Surprisingly, all of the things I thought would be true about New York were complete mental fabrications: they were hidden scripts and stories I had heard but not tested about this city. When I got here, it turned out that I loved the feeling of being alone in a crowd. As a slightly more introverted than extroverted person, the feeling of walking through a city and people watching, gazing, and having everyone ignore you is actually far more lovely than I anticipated. I get the titillation of stimulation without the necessity of interaction; essentially a writer’s dream. And as a writer, documentarian, journalist– I’m at home.

I adore the Fall colors, the trees, the mash-up of complexity and art and grit and personalities. I love how cities thrust multiple cultures and perspectives together in strange entanglements; you can walk from a posh Ballet performance down two levels to the noisy subway beneath and stumble into a street performance by Bklyn Beast and be astounded by the fact that two sets of people, quite literally stacked on top of each other in space, are creating performances out of their bodies for different audiences in entirely different venues. Both cities allow you to stumble into awesome (people, places, things) just by the nature of proximity.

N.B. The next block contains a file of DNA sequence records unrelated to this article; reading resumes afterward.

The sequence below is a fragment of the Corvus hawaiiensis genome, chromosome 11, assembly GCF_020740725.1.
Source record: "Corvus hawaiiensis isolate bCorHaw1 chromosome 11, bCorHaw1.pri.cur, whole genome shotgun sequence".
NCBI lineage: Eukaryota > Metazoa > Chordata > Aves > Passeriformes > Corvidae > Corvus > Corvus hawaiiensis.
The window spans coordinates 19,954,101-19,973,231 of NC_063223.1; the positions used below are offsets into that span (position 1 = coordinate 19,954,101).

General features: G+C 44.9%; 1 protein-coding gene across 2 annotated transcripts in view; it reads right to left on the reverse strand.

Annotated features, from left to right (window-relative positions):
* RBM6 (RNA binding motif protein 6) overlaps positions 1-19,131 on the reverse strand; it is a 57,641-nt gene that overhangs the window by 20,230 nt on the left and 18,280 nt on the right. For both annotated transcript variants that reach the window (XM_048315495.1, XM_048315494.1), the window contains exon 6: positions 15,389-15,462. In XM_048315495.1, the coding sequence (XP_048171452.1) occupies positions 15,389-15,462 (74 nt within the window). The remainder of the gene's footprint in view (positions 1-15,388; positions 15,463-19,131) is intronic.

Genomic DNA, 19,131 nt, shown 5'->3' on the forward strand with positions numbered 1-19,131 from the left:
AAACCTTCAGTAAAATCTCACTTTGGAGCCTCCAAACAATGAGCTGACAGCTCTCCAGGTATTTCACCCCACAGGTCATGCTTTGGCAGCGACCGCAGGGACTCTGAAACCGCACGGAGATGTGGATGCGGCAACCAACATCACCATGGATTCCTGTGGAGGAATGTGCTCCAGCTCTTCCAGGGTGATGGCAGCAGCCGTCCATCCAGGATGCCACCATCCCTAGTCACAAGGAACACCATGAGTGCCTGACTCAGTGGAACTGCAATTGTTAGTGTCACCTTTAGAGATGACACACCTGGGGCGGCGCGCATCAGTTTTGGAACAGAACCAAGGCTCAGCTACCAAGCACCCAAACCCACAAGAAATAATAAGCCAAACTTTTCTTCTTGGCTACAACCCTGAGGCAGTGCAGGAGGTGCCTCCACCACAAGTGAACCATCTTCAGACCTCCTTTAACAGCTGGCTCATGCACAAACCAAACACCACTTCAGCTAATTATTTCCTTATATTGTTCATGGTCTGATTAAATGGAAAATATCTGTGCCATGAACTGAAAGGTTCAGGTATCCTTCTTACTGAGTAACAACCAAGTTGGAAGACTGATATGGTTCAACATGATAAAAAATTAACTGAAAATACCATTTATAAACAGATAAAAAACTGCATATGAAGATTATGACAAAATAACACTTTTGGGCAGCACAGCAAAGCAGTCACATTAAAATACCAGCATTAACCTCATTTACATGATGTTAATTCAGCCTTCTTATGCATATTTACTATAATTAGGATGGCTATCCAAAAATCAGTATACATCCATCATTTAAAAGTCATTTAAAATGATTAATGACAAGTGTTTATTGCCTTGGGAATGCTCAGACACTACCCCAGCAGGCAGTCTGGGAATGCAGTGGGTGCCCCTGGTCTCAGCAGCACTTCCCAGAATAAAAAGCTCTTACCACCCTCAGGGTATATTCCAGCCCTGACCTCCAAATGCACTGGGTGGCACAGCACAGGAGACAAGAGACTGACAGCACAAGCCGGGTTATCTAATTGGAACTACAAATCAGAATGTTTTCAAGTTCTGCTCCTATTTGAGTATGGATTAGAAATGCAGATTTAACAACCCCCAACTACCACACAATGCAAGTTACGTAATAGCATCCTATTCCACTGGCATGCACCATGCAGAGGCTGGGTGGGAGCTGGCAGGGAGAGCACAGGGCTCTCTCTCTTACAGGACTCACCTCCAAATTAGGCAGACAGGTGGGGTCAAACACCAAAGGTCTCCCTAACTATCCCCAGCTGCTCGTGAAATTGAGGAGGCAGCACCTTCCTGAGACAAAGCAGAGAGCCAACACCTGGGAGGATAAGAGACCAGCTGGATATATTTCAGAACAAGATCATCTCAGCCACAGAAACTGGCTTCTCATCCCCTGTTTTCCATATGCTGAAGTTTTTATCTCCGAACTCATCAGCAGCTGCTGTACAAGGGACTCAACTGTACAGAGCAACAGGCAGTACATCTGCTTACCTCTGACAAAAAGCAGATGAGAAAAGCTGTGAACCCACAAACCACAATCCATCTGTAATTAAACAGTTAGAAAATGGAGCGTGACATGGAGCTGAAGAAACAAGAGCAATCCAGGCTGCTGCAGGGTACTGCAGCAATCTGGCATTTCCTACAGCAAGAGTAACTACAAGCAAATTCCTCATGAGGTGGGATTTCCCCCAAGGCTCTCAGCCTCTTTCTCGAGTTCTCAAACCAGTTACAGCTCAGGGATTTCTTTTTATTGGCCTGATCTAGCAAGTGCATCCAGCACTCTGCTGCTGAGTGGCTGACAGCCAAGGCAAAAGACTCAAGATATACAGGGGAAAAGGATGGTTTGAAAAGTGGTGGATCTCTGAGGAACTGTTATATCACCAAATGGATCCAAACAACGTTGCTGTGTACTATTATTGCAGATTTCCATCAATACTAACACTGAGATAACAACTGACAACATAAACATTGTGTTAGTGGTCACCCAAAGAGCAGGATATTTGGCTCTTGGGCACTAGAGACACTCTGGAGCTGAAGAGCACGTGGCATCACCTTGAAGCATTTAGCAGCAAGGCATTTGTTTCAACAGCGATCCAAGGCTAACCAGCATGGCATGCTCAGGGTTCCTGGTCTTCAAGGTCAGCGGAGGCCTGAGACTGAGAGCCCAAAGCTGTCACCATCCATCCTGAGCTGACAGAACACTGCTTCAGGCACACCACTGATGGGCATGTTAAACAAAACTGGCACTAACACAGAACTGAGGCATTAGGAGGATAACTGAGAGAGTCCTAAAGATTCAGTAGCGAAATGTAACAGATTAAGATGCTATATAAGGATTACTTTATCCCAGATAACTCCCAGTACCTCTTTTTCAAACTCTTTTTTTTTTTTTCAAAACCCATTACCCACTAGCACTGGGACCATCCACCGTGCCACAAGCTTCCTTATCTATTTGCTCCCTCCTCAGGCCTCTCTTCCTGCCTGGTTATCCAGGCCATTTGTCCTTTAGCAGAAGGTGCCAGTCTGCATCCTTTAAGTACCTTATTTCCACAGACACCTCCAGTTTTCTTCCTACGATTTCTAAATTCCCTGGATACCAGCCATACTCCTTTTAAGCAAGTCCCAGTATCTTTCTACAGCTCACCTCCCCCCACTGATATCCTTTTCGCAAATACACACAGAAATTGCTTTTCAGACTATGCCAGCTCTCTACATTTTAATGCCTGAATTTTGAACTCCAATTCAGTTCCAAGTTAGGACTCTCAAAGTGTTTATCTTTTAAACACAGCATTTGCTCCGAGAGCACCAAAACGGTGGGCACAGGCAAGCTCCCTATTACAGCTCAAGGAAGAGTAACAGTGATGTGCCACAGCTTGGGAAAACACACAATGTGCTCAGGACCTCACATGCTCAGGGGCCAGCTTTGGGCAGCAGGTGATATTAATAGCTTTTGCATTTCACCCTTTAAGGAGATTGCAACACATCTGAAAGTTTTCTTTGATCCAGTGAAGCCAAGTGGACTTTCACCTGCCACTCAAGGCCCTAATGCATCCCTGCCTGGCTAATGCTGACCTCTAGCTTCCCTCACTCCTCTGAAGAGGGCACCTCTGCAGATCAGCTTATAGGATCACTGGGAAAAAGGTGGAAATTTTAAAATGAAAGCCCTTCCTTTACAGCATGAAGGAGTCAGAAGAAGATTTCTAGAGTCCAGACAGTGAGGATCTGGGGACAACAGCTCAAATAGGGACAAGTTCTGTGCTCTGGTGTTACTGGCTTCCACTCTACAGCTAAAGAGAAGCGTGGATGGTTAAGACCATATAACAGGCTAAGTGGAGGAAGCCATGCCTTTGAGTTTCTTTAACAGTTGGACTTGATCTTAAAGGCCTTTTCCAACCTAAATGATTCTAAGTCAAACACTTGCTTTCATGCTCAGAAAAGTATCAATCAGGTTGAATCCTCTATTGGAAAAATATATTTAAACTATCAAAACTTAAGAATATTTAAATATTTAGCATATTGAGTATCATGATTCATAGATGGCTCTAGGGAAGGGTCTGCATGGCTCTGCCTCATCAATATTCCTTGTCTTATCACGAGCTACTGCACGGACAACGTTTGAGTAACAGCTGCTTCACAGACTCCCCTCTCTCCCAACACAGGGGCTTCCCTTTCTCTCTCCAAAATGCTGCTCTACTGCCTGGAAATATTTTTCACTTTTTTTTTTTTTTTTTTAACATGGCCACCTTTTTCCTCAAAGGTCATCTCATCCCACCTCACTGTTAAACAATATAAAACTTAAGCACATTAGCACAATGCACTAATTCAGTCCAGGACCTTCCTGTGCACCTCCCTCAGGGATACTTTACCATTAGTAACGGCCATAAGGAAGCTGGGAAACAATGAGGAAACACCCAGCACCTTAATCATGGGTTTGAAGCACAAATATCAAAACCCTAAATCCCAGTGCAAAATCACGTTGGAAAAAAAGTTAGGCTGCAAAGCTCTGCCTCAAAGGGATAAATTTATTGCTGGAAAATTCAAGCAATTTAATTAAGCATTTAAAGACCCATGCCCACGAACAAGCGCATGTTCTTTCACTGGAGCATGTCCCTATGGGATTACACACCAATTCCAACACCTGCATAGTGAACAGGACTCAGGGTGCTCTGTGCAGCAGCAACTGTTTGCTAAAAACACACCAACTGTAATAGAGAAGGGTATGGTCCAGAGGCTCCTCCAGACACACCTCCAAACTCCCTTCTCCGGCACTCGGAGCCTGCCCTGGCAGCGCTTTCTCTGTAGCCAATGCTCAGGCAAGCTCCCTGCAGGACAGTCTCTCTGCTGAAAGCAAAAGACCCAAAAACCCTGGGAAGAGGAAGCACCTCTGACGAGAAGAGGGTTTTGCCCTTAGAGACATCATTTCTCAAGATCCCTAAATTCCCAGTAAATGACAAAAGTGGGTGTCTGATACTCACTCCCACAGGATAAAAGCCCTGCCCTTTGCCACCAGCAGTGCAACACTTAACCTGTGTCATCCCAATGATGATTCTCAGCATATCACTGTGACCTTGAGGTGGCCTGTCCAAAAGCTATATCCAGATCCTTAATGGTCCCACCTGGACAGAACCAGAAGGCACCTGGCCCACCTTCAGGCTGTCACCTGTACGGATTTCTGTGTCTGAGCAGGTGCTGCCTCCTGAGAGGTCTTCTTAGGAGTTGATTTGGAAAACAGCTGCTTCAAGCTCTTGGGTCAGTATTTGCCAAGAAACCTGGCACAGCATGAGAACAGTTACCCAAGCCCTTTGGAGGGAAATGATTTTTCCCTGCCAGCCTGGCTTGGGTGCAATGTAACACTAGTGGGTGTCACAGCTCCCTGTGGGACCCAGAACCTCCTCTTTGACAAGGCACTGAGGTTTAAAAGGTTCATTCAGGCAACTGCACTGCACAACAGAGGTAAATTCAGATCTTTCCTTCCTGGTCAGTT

What was the biggest challenge of moving from SF to NYC, or simply in splitting time?
The biggest challenge was confronting my own fear and taking the step. It’s far to easy to think about things and talk about things — but not actually do the doing of the things. Whenever I find myself talking or conjecturing too much, I remind myself to shut up and get back to doing and making.

Fortunately, I had a conversation where I made the commitment out loud to friends, which compelled me to follow through: I said I was going to do it, and I stuck to my word. In order to make it happen, I set a year-long plan in place to sell my car, quit my job, build up my savings, start my consulting practice, teach full-time, and get a new apartment in Brooklyn with the love of my life. None of those things were easy steps. I had a visual map drawn like a wheel up on my wall with a sequence of actions that I highlighted each time I completed. And then, one day, it happened. I put myself and four bags on a plane, left my old life behind, and picked up a new set of keys for our place in Brooklyn.